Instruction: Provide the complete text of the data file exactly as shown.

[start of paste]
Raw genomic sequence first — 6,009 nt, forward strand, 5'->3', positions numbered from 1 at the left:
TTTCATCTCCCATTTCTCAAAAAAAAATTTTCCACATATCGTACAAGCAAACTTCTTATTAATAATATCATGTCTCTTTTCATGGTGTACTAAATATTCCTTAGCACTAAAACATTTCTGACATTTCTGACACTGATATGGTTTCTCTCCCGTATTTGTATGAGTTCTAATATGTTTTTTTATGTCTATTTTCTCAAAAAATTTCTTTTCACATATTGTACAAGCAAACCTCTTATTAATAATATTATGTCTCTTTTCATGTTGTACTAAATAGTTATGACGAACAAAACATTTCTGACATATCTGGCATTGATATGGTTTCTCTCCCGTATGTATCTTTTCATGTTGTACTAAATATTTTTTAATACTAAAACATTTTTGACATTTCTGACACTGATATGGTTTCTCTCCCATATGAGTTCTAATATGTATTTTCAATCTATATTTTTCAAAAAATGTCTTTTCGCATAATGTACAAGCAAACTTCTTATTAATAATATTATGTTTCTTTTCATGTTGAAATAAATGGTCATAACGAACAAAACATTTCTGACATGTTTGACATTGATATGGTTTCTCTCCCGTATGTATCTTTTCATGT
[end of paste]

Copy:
Raw genomic sequence first — 6,009 nt, forward strand, 5'->3', positions numbered from 1 at the left:
TTTCATCTCCCATTTCTCAAAAAAAAATTTTCCACATATCGTACAAGCAAACTTCTTATTAATAATATCATGTCTCTTTTCATGGTGTACTAAATATTCCTTAGCACTAAAACATTTCTGACATTTCTGACACTGATATGGTTTCTCTCCCGTATTTGTATGAGTTCTAATATGTTTTTTTATGTCTATTTTCTCAAAAAATTTCTTTTCACATATTGTACAAGCAAACCTCTTATTAATAATATTATGTCTCTTTTCATGTTGTACTAAATAGTTATGACGAACAAAACATTTCTGACATATCTGGCATTGATATGGTTTCTCTCCCGTATGTATCTTTTCATGTTGTACTAAATATTTTTTAATACTAAAACATTTTTGACATTTCTGACACTGATATGGTTTCTCTCCCATATGAGTTCTAATATGTATTTTCAATCTATATTTTTCAAAAAATGTCTTTTCGCATAATGTACAAGCAAACTTCTTATTAATAATATTATGTTTCTTTTCATGTTGAAATAAATGGTCATAACGAACAAAACATTTCTGACATGTTTGACATTGATATGGTTTCTCTCCCGTATGTATCTTTTCATGT